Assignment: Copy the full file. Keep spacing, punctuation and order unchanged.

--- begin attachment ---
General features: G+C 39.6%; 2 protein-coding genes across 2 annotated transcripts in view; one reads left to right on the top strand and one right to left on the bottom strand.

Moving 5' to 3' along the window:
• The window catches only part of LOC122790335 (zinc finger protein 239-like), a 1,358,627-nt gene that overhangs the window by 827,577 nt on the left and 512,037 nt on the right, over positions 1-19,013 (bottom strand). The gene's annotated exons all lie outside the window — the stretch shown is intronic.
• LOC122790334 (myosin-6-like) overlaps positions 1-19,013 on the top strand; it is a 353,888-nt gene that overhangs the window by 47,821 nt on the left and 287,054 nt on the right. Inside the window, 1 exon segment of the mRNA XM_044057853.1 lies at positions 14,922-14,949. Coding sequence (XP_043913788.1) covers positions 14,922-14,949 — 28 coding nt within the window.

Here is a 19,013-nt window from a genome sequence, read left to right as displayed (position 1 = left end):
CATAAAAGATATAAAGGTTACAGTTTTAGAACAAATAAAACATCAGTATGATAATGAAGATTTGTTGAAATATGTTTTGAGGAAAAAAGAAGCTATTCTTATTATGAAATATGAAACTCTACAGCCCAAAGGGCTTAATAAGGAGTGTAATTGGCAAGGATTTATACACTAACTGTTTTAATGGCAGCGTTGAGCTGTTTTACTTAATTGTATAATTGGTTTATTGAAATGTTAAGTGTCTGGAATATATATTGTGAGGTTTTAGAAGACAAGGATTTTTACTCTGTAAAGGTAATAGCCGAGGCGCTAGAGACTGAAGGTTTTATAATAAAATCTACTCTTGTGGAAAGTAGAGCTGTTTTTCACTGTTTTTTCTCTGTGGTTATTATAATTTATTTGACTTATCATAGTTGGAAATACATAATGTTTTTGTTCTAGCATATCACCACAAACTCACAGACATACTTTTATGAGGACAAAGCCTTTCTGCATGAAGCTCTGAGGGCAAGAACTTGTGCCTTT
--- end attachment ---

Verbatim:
General features: G+C 39.6%; 2 protein-coding genes across 2 annotated transcripts in view; one reads left to right on the top strand and one right to left on the bottom strand.

Moving 5' to 3' along the window:
• The window catches only part of LOC122790335 (zinc finger protein 239-like), a 1,358,627-nt gene that overhangs the window by 827,577 nt on the left and 512,037 nt on the right, over positions 1-19,013 (bottom strand). The gene's annotated exons all lie outside the window — the stretch shown is intronic.
• LOC122790334 (myosin-6-like) overlaps positions 1-19,013 on the top strand; it is a 353,888-nt gene that overhangs the window by 47,821 nt on the left and 287,054 nt on the right. Inside the window, 1 exon segment of the mRNA XM_044057853.1 lies at positions 14,922-14,949. Coding sequence (XP_043913788.1) covers positions 14,922-14,949 — 28 coding nt within the window.

Here is a 19,013-nt window from a genome sequence, read left to right as displayed (position 1 = left end):
CATAAAAGATATAAAGGTTACAGTTTTAGAACAAATAAAACATCAGTATGATAATGAAGATTTGTTGAAATATGTTTTGAGGAAAAAAGAAGCTATTCTTATTATGAAATATGAAACTCTACAGCCCAAAGGGCTTAATAAGGAGTGTAATTGGCAAGGATTTATACACTAACTGTTTTAATGGCAGCGTTGAGCTGTTTTACTTAATTGTATAATTGGTTTATTGAAATGTTAAGTGTCTGGAATATATATTGTGAGGTTTTAGAAGACAAGGATTTTTACTCTGTAAAGGTAATAGCCGAGGCGCTAGAGACTGAAGGTTTTATAATAAAATCTACTCTTGTGGAAAGTAGAGCTGTTTTTCACTGTTTTTTCTCTGTGGTTATTATAATTTATTTGACTTATCATAGTTGGAAATACATAATGTTTTTGTTCTAGCATATCACCACAAACTCACAGACATACTTTTATGAGGACAAAGCCTTTCTGCATGAAGCTCTGAGGGCAAGAACTTGTGCCTTT